In this chapter, we present the SWiM system, a prototype semantic wiki for collaboratively building, editing, and browsing mathematical knowledge.... Sample PDF
SWiM: A Semantic Wiki for Mathematical Knowledge Management
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Chapter 5
Damaris Fuentes-Lorenzo, Juan Miguel Gómez, Ángel García Crespo
This chapter deals with a semantic wiki application devoted to news publishing, Cool- WikNews. This semantic application offers the functionalities... Sample PDF
CoolWikNews: More than Meets the Eye in the 21st Century Journalism
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Chapter 6
Roar Fjellheim, David Norheim
Active Knowledge Support for Integrated Operations (AKSIO) is a work process-enabled knowledge management system that supports experience transfer... Sample PDF
Improved Experience Transfer by Semantic Work Support
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Chapter 7
Antti Vehviläinen, Eero Hyvönen, Olli Alm
This chapter discusses how knowledge technologies can be utilized in creating help desk services on the Semantic Web. To ease the content indexer’s... Sample PDF
A Semi-Automatic Semantic Annotation and Authoring Tool for a Library Help Desk Service
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Chapter 8
Michel Buffa, Guillaume Erétéo, Fabien Gandon
The wiki concept is more than 10 years old but has attained public success only recently, thanks to Wikipedia. However, in the intranet world... Sample PDF
A Wiki on the Semantic Web
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Chapter 9
Max Völkel, Sebastian Schaffert, Eyal Oren
Managing and enabling knowledge is a key to success in our economy and society (Wenger, McDermott, & Snyder, 2002, p. 6). The problem of knowledge... Sample PDF
Personal Knowledge Management with Semantic Technologies
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Chapter 10
Jörg Richter, Jurij Poelchau
A crucial experience during my time at university— computer science (with focus on AI) and linguistics—was the documentary “Maschinenträume” (1988)... Sample PDF
DeepaMehta: Another Computer is Possible
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Chapter 11
Andrea Kohlhase, Normen Müller
In this chapter we will look at users’ taking action processes in Semantic Work Environments. We argue that the underlying motivational problem... Sample PDF
Added-Value: Getting People into Semantic Work Environments
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Chapter 12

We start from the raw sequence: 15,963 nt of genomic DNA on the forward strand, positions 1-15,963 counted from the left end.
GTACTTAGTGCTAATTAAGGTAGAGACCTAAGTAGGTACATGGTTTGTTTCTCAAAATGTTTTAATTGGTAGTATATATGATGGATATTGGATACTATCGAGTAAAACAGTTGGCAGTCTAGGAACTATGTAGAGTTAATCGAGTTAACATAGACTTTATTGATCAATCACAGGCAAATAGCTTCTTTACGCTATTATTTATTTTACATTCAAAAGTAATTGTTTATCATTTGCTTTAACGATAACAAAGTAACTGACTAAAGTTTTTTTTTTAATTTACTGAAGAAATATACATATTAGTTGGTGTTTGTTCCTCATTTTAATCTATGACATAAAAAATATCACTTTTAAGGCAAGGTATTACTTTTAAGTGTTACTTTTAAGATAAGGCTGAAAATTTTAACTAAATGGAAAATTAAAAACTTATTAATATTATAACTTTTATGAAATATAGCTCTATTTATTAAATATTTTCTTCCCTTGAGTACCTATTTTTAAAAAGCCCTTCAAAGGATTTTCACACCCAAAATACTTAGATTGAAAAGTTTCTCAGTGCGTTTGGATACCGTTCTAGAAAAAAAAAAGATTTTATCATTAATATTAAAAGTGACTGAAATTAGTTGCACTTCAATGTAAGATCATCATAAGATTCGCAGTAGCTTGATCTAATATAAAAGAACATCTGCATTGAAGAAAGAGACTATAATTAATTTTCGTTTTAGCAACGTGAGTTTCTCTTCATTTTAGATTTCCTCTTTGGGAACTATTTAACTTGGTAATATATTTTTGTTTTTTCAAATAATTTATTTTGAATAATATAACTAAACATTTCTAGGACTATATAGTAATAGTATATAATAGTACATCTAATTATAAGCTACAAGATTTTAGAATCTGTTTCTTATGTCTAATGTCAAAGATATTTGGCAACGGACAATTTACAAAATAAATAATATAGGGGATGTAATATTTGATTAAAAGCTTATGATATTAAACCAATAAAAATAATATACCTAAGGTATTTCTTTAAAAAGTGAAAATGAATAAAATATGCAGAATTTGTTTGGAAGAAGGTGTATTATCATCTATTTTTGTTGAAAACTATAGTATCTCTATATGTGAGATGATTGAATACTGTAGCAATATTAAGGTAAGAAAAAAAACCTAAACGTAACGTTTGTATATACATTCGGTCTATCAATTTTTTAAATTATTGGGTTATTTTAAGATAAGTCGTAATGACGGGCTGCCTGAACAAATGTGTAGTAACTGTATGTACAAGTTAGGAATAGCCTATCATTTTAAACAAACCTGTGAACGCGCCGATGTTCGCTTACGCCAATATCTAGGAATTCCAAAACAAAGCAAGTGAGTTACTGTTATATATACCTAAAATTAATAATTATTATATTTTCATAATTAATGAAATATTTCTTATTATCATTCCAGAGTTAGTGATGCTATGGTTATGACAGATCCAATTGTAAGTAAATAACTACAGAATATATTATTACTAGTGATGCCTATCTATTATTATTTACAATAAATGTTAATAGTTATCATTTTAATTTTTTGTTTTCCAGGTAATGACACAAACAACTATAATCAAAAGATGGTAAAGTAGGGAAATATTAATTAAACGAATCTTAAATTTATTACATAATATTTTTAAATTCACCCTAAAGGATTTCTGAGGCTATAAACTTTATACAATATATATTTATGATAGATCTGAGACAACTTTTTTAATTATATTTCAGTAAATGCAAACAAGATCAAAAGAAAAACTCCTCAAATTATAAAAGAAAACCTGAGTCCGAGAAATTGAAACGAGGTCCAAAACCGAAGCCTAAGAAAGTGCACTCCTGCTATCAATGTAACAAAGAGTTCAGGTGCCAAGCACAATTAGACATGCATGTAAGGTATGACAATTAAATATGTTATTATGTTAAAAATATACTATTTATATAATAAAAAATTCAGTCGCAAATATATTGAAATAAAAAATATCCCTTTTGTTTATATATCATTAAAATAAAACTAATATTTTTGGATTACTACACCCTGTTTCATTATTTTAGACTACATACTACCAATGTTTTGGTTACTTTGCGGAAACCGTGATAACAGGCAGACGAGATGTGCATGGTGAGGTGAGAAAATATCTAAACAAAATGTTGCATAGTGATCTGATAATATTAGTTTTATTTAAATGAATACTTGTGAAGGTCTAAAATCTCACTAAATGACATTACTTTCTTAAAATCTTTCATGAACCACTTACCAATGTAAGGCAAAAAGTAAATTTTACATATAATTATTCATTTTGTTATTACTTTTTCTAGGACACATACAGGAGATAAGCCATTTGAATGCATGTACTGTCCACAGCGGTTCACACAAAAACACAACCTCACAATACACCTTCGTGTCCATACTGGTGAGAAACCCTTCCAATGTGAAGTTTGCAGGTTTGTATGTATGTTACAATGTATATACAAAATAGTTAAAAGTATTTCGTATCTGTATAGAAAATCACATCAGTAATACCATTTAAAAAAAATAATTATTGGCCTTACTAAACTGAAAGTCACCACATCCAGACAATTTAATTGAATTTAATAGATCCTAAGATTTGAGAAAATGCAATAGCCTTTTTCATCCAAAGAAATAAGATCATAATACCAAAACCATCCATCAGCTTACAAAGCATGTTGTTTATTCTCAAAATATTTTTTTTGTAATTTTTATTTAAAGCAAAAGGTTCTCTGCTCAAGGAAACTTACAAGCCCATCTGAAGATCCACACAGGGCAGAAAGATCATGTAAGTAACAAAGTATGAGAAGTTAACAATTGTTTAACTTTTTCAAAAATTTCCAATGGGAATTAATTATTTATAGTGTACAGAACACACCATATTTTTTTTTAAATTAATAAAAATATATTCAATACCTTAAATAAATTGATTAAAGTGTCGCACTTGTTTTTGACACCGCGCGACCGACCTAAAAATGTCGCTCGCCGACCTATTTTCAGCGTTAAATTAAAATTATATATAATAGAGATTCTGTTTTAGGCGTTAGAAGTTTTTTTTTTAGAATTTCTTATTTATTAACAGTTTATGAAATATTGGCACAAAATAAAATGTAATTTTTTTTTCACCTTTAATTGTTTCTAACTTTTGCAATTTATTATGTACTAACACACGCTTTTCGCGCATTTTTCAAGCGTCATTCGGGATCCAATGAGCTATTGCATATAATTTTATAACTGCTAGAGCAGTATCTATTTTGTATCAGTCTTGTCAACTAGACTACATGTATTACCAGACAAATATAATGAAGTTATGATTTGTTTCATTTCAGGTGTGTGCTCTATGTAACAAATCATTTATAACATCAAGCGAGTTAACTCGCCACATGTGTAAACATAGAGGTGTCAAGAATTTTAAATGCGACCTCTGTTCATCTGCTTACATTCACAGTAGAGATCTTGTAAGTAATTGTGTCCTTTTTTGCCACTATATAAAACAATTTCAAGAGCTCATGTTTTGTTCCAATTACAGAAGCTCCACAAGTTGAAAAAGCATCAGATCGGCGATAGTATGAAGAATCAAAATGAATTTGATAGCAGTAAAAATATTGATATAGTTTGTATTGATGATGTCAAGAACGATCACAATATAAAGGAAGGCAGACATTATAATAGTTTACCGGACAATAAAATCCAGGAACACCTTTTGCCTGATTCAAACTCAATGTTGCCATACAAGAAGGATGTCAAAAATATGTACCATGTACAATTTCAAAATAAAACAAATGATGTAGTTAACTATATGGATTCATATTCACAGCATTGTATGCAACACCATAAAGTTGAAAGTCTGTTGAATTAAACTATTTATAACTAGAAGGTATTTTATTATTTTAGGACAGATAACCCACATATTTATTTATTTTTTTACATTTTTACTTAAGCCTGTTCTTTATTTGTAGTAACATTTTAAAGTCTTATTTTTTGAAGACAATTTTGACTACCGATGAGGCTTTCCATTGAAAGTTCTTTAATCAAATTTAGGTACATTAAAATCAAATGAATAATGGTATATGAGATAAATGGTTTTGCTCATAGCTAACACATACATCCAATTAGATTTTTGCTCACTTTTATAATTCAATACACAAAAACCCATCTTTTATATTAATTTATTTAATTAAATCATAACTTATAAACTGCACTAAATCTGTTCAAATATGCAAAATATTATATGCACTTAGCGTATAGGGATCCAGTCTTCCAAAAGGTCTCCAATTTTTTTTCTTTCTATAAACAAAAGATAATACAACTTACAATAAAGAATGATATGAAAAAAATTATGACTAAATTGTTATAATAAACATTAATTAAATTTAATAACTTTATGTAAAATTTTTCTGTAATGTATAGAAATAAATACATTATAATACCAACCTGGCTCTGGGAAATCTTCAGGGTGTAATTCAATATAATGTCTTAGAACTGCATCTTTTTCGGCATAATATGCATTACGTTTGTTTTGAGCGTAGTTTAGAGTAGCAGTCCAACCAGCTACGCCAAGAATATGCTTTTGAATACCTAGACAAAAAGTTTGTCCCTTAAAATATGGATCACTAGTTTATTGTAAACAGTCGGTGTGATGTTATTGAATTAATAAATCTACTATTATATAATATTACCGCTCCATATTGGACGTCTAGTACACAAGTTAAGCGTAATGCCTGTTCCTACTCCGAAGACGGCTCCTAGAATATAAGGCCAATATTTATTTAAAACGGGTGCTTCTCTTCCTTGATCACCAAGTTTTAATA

Andreas Schmidt
The new flexibility of workers and work environments makes traditional conceptions of training in advance, in rather large units and separate from... Sample PDF
Enabling Learning on Demand in Semantic Work Environments: The Learning in Process Approach
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Chapter 13
Maria Ruiz-Casado, Enrique Alfonseca, Pablo Castells
This chapter presents an overview of techniques for semi-automatic extraction of semantics from text, to be integrated in a Semantic Work... Sample PDF
Automatic Acquisition of Semantics from Text for Semantic Work Environments
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Chapter 14
Bernhard Schandl, Ross King, Niko Popitsch, Brigitte Rauter, Martin Povazay
As computer and Internet applications became ubiquitous, most daily business must handle an increasing amount of information via several... Sample PDF
Technologies for Semantic Project-Driven Work Environments
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Chapter 15
Hai H. Wang, Nicholas Gibbins, Jin Song Dong, Yuan Fang Li, Jing Sun, Jeff Pan, Terry R. Payne
The Semantic Web (Berners-Lee, Hendler, & Lassila, 2001) has become increasingly significant as it proposes an evolution of the current World Wide... Sample PDF
An Integrated Formal Approach to Semantic Work Environments Design
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Chapter 16
Axel Rauschmayer, Malte Kiesel
When looking at what “information” means in the context of the Semantic Web, there is an interesting dichotomy (Spyns, Meersman, & Jarrar, 2002;... Sample PDF
Lightweight Data Modeling in RDF
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About the Contributors